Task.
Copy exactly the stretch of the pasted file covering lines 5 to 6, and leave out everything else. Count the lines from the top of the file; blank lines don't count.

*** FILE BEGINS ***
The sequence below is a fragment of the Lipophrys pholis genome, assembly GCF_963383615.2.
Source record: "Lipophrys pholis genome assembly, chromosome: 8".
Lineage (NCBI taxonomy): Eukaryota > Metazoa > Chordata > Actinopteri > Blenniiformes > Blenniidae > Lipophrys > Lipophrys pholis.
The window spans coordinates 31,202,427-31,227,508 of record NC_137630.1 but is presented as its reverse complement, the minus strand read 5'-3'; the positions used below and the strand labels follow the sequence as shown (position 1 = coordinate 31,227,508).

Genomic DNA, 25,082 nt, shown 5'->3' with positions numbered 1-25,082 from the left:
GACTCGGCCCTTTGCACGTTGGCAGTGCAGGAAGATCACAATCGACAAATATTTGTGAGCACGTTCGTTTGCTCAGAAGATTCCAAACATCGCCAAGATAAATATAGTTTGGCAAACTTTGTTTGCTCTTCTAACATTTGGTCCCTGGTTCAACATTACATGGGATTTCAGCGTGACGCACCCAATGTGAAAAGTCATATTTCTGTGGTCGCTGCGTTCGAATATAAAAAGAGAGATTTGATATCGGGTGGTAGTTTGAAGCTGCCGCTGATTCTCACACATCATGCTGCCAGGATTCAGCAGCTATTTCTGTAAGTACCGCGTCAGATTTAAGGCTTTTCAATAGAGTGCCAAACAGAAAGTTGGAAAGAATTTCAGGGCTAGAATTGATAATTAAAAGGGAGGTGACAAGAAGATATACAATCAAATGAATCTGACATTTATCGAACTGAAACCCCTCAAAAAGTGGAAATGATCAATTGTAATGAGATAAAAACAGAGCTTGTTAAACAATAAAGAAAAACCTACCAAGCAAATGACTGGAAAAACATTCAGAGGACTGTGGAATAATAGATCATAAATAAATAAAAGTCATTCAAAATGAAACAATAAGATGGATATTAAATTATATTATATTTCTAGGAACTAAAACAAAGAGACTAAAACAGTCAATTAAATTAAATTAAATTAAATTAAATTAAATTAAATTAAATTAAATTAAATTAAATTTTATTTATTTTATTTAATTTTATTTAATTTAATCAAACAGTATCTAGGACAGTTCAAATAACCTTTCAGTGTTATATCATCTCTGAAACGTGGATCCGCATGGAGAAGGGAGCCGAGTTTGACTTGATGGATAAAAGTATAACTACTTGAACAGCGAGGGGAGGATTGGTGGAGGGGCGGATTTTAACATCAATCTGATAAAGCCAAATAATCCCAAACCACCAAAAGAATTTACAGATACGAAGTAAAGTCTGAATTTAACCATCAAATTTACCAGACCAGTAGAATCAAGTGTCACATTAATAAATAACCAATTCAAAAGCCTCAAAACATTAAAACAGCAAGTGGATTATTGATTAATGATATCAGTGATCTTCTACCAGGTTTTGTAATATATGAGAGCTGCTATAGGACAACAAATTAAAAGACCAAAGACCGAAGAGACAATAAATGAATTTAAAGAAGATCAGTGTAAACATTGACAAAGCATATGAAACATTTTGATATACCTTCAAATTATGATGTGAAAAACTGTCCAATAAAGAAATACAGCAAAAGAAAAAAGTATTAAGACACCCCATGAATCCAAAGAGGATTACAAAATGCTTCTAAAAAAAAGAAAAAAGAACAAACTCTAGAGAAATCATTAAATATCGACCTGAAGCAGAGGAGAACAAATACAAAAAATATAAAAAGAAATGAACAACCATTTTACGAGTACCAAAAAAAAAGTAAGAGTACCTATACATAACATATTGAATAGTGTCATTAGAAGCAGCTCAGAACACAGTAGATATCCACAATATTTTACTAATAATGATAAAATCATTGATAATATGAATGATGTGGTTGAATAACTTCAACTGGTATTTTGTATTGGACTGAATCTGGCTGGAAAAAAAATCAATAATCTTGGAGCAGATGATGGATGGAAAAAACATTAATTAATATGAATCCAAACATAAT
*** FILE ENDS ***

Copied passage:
Genomic DNA, 25,082 nt, shown 5'->3' with positions numbered 1-25,082 from the left:
GACTCGGCCCTTTGCACGTTGGCAGTGCAGGAAGATCACAATCGACAAATATTTGTGAGCACGTTCGTTTGCTCAGAAGATTCCAAACATCGCCAAGATAAATATAGTTTGGCAAACTTTGTTTGCTCTTCTAACATTTGGTCCCTGGTTCAACATTACATGGGATTTCAGCGTGACGCACCCAATGTGAAAAGTCATATTTCTGTGGTCGCTGCGTTCGAATATAAAAAGAGAGATTTGATATCGGGTGGTAGTTTGAAGCTGCCGCTGATTCTCACACATCATGCTGCCAGGATTCAGCAGCTATTTCTGTAAGTACCGCGTCAGATTTAAGGCTTTTCAATAGAGTGCCAAACAGAAAGTTGGAAAGAATTTCAGGGCTAGAATTGATAATTAAAAGGGAGGTGACAAGAAGATATACAATCAAATGAATCTGACATTTATCGAACTGAAACCCCTCAAAAAGTGGAAATGATCAATTGTAATGAGATAAAAACAGAGCTTGTTAAACAATAAAGAAAAACCTACCAAGCAAATGACTGGAAAAACATTCAGAGGACTGTGGAATAATAGATCATAAATAAATAAAAGTCATTCAAAATGAAACAATAAGATGGATATTAAATTATATTATATTTCTAGGAACTAAAACAAAGAGACTAAAACAGTCAATTAAATTAAATTAAATTAAATTAAATTAAATTAAATTAAATTAAATTAAATTAAATTTTATTTATTTTATTTAATTTTATTTAATTTAATCAAACAGTATCTAGGACAGTTCAAATAACCTTTCAGTGTTATATCATCTCTGAAACGTGGATCCGCATGGAGAAGGGAGCCGAGTTTGACTTGATGGATAAAAGTATAACTACTTGAACAGCGAGGGGAGGATTGGTGGAGGGGCGGATTTTAACATCAATCTGATAAAGCCAAATAATCCCAAACCACCAAAAGAATTTACAGATACGAAGTAAAGTCTGAATTTAACCATCAAATTTACCAGACCAGTAGAATCAAGTGTCACATTAATAAATAACCAATTCAAAAGCCTCAAAACATTAAAACAGCAAGTGGATTATTGATTAATGATATCAGTGATCTTCTACCAGGTTTTGTAATATATGAGAGCTGCTATAGGACAACAAATTAAAAGACCAAAGACCGAAGAGACAATAAATGAATTTAAAGAAGATCAGTGTAAACATTGACAAAGCATATGAAACATTTTGATATACCTTCAAATTATGATGTGAAAAACTGTCCAATAAAGAAATACAGCAAAAGAAAAAAGTATTAAGACACCCCATGAATCCAAAGAGGATTACAAAATGCTTCTAAAAAAAAGAAAAAAGAACAAACTCTAGAGAAATCATTAAATATCGACCTGAAGCAGAGGAGAACAAATACAAAAAATATAAAAAGAAATGAACAACCATTTTACGAGTACCAAAAAAAAAGTAAGAGTACCTATACATAACATATTGAATAGTGTCATTAGAAGCAGCTCAGAACACAGTAGATATCCACAATATTTTACTAATAATGATAAAATCATTGATAATATGAATGATGTGGTTGAATAACTTCAACTGGTATTTTGTATTGGACTGAATCTGGCTGGAAAAAAAATCAATAATCTTGGAGCAGATGATGGATGGAAAAAACATTAATTAATATGAATCCAAACATAAT